I feel really bad for Kendall Schler, the 26 year old woman from Columbia who race officials stripped of her win in St. Louis’ GO! Marathon after determining that she didn’t run the entire course. If her name and picture hadn’t already been displayed in both the St. Louis Post Dispatch and Columbia Tribune, I wouldn’t include it here because I take no pleasure in her pain.
“Morning, Mom. Morning, Dad. Did the Royals win last night?”
“Yeah, can we watch the highlights?”
With Royals baseball enthusiasts in our house, this is how many mornings between April and October (at least in 2014!) start.
I have learned to love baseball season. It wasn’t my first love, or even my second, but I have come to really enjoy it and how it affects our family; specifically, there are a couple of reasons that I want to encourage my kids in their love of baseball, and especially the Royals.
- First, their dad loves baseball and the Royals, thus making it a fun father-son/daughter bonding thing.
- Second, I love the fact that to this point all of our kids have picked the Royals as their team (except on occasion when one ornery kid tries to claim he loves the Cubs). It has built a lot of sibling camaraderie when they all put their Royals shirts on and get excited about an upcoming game. Sweet memories are being made, and I want to encourage it.
So what’s the problem?
Because his resume includes everything from Oscar nominated work (Foxcatcher, The Kids Are All Right) to a well-received turn as the Incredible Hulk in the blockbuster Avengers franchise, it’s likely that actor Mark Ruffalo won’t have to worry about having quality employment anytime soon. But like most people, he hasn’t always enjoyed his work.
But when he was asked in a recent promotional interview about the worst job he’s ever had, Ruffalo didn’t mention anything in the realm of acting. Instead, he referred to working in a guitar store with a “hardcore fundamentalist Christian” who was “really mean.” He went on to describe the man in question as “a little bit racist” and “incredibly condescending and arrogant.”
I recognize that we only have Ruffalo’s account of his experience to go on, but it nevertheless sparked a number of thoughts:
What does it really mean to be faithful to God? If the Lord wills it, we hear the true gospel message preached. We feel our hearts quicken, sense that we are being drawn into relationship with a Being we cannot see…and yet One that we sense is more real, more lasting and more true than
Songs and Scenes is a weekly blog review of songs, readings and prayers featured in The Crossing’s Sunday morning liturgy. You’ll find links in the song titles that will allow you to purchase recorded versions of the songs when available.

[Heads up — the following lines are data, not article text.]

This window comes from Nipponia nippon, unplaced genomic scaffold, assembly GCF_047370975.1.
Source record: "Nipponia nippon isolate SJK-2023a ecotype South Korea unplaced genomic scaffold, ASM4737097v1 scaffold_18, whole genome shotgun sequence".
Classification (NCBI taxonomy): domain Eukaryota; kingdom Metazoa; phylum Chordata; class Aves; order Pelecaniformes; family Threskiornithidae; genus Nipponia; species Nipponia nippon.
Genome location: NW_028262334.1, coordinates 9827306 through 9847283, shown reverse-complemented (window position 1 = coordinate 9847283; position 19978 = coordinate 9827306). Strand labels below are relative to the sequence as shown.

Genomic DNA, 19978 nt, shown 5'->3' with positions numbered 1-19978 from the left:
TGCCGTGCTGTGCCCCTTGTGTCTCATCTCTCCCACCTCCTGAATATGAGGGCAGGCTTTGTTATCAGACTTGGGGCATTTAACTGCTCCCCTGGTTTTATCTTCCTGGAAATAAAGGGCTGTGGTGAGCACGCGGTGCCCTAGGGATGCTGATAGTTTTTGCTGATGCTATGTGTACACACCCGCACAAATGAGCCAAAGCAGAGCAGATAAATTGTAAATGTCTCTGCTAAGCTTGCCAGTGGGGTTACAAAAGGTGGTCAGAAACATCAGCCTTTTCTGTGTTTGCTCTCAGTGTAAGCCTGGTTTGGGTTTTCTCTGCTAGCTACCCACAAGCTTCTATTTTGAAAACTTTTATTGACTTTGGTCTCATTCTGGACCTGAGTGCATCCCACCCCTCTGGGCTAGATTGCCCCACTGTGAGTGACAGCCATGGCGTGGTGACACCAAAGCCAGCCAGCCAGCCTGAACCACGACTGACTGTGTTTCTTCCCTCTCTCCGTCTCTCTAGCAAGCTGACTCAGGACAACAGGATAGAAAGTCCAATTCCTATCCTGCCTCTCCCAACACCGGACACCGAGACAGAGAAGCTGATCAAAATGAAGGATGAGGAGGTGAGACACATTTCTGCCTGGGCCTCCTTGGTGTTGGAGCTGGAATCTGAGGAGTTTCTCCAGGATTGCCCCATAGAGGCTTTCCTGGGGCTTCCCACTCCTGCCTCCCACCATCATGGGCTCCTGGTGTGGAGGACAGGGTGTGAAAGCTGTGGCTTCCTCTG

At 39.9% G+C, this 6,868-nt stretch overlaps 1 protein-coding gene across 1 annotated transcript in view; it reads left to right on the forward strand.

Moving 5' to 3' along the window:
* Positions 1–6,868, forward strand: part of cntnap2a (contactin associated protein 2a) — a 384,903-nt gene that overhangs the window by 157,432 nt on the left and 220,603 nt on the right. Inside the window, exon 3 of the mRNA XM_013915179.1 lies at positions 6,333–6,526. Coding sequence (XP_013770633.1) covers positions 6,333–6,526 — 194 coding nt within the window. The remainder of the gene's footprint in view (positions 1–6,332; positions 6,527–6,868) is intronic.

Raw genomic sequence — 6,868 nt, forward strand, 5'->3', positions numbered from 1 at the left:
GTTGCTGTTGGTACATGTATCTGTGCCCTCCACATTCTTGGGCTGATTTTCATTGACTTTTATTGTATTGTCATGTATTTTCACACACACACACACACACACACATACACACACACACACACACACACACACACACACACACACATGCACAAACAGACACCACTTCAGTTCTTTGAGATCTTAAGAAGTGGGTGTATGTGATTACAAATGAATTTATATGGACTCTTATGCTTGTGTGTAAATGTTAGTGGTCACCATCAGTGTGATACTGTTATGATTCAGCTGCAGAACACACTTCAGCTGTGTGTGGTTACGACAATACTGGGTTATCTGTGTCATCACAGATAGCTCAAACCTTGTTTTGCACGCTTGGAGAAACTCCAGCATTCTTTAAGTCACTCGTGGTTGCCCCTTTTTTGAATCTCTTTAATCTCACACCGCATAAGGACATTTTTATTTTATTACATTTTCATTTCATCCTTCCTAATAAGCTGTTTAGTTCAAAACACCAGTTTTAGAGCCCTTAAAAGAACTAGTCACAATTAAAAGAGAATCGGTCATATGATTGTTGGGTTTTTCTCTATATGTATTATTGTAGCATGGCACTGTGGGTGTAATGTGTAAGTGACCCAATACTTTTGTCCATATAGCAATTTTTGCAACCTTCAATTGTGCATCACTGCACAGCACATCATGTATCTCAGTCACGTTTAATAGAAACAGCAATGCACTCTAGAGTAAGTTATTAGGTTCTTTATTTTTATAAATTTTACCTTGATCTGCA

The Crossing Music recently released “Liturgy of the Seasons–Volume 3: Spring’s Ardor”; a new E.P. featuring “Trees Will Clap”. A song that is a Crossing favorite. Check it out on C.D. or digital download at crossingsongs.com. Vinyl is coming soon.
Worship on a Sunday starts before Sunday morning. That’s true not just for the band and the pastor and tech crew but for all of us. When you prepare ahead of time, you are getting yourself in the right frame of mind and heart. It gives you a chance to read the Bible passage in advance, see the song list, and get yourself ready. You can see some of the rationale here.
Shay Roush continues our 1 Corinthians series this Sunday with a sermon entitled, “The Death of Death: Why the Resurrection Matters” from 1 Corinthians 15:12–20. The Scripture reads,
It’s only April so how can I possibly know the best books I will read in 2015? I get that I’ve already read some good books and that I will hopefully read more in the course of the next several months but I just can’t imagine that I will find two that I enjoy more than America’s Pastor: Billy Graham and the Shaping of a Nation by Grant Wacker and The Preacher and the Presidents: Billy Graham in the White House by Nancy Gibbs and Michael Duffy. If I do, then 2015 will be a banner year in reading.
These two books combine some of my favorite genres: history, biography, and politics. Then throw in some religion and it gets even better. Billy Graham was the seminal force in American Christianity in the 20th century defining evangelicals from fundamentalists (an evangelical was someone who liked Graham and a fundamentalist was one who thought he was too “liberal”), rallying Christians to be involved in government, an important voice on desegregation, and a possessing a relationship with every president since Truman.